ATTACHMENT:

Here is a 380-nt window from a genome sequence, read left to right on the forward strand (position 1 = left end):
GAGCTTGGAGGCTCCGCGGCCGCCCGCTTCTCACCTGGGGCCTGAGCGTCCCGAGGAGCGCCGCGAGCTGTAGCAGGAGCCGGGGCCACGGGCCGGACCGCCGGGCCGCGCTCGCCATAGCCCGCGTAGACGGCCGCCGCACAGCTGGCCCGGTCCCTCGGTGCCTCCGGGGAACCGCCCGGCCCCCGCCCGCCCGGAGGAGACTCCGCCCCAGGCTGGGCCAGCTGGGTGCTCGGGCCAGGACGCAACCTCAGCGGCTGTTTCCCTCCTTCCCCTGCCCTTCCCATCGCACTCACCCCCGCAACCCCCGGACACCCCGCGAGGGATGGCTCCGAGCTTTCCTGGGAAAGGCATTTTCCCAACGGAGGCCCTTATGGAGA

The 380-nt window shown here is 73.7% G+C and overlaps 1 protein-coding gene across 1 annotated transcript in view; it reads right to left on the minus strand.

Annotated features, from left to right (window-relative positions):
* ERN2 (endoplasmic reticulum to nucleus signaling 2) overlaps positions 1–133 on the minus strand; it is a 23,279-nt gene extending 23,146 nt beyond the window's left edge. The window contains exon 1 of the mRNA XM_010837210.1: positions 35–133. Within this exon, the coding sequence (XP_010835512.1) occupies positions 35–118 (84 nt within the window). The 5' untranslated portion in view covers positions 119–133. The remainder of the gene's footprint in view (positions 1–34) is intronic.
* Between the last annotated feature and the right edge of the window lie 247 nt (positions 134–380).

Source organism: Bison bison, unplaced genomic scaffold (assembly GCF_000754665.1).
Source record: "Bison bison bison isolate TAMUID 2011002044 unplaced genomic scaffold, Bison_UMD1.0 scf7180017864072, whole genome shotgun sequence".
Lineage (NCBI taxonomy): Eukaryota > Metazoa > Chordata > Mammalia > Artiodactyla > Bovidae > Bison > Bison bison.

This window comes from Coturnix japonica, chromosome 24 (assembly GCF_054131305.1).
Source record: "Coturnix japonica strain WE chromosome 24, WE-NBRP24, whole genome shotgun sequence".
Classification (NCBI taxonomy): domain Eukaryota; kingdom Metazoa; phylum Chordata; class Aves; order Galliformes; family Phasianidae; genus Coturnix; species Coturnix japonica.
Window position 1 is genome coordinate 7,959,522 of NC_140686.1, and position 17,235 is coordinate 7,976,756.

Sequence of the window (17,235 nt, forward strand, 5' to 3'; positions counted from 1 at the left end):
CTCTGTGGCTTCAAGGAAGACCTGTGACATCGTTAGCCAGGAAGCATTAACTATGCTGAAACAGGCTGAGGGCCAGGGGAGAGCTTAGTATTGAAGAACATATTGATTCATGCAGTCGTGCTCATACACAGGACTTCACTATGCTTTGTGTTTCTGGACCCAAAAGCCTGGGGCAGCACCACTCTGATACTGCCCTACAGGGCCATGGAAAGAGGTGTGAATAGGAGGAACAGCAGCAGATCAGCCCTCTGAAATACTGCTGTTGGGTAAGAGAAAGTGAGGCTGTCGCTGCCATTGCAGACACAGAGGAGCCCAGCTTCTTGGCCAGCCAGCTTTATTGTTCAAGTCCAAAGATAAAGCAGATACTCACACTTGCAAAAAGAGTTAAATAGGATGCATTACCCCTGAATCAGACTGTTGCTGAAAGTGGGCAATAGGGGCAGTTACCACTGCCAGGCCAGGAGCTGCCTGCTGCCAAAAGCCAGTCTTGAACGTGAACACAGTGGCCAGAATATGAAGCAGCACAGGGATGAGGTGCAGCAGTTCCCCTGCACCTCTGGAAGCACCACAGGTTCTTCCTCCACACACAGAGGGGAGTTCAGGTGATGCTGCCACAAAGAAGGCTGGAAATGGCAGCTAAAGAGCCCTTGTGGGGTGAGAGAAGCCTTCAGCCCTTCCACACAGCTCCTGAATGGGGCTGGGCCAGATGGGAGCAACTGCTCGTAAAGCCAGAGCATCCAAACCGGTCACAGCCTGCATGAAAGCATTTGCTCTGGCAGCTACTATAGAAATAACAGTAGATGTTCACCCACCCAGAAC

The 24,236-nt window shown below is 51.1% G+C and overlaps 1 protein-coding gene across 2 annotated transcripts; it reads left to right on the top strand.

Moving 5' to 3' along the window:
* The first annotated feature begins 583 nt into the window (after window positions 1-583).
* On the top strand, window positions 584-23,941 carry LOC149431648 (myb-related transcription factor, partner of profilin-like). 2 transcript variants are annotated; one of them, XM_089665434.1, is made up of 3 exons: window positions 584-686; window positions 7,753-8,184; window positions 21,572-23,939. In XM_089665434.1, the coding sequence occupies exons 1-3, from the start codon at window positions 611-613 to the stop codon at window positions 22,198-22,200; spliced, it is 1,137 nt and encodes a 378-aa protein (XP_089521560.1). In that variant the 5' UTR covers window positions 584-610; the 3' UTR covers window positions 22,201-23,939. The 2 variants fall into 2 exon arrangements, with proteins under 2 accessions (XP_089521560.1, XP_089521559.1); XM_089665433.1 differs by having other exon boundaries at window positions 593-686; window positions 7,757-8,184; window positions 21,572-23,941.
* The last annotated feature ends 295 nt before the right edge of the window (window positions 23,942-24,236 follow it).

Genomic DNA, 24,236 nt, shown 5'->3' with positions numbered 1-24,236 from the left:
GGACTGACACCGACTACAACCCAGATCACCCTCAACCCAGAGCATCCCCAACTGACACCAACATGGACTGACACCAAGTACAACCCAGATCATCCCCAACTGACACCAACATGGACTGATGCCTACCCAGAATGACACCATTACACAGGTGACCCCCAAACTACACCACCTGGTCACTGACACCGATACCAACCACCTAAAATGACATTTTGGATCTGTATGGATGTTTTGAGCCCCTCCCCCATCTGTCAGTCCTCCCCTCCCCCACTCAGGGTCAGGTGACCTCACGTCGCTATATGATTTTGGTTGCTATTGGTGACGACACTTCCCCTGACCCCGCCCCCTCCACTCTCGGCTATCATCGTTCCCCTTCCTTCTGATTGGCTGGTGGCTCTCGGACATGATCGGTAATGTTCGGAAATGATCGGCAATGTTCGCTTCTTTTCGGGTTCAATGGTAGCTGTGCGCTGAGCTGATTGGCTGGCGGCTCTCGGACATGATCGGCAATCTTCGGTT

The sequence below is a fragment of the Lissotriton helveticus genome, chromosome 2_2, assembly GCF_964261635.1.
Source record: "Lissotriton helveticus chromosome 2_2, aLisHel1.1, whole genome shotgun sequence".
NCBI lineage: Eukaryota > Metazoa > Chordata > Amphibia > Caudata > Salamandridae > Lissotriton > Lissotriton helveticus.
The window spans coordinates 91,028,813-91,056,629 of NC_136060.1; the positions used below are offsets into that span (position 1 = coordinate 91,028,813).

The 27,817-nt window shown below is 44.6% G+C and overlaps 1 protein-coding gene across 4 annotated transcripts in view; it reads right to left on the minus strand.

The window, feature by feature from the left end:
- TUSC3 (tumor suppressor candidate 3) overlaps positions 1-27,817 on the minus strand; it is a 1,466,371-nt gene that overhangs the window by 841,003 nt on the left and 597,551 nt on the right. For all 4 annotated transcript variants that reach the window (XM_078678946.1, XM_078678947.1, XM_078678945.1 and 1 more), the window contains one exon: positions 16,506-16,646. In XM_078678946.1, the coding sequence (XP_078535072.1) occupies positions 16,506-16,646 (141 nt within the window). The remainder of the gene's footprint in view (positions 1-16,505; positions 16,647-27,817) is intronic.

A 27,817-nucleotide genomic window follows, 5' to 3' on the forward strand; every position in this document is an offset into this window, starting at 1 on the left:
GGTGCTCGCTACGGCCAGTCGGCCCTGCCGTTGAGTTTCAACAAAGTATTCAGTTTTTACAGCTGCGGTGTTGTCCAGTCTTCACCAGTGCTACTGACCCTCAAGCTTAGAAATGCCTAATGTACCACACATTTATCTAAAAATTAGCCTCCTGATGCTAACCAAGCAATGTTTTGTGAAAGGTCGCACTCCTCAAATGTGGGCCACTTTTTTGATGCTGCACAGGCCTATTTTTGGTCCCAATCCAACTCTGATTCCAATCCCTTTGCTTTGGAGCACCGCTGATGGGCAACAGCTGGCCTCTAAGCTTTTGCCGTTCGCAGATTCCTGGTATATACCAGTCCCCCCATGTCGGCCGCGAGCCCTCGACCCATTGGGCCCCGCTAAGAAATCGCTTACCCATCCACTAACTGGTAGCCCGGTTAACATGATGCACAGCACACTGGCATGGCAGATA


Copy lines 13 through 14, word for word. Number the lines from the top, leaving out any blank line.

Window position 1 is genome coordinate 7,959,522 of NC_140686.1, and position 17,235 is coordinate 7,976,756.

Sequence of the window (17,235 nt, forward strand, 5' to 3'; positions counted from 1 at the left end):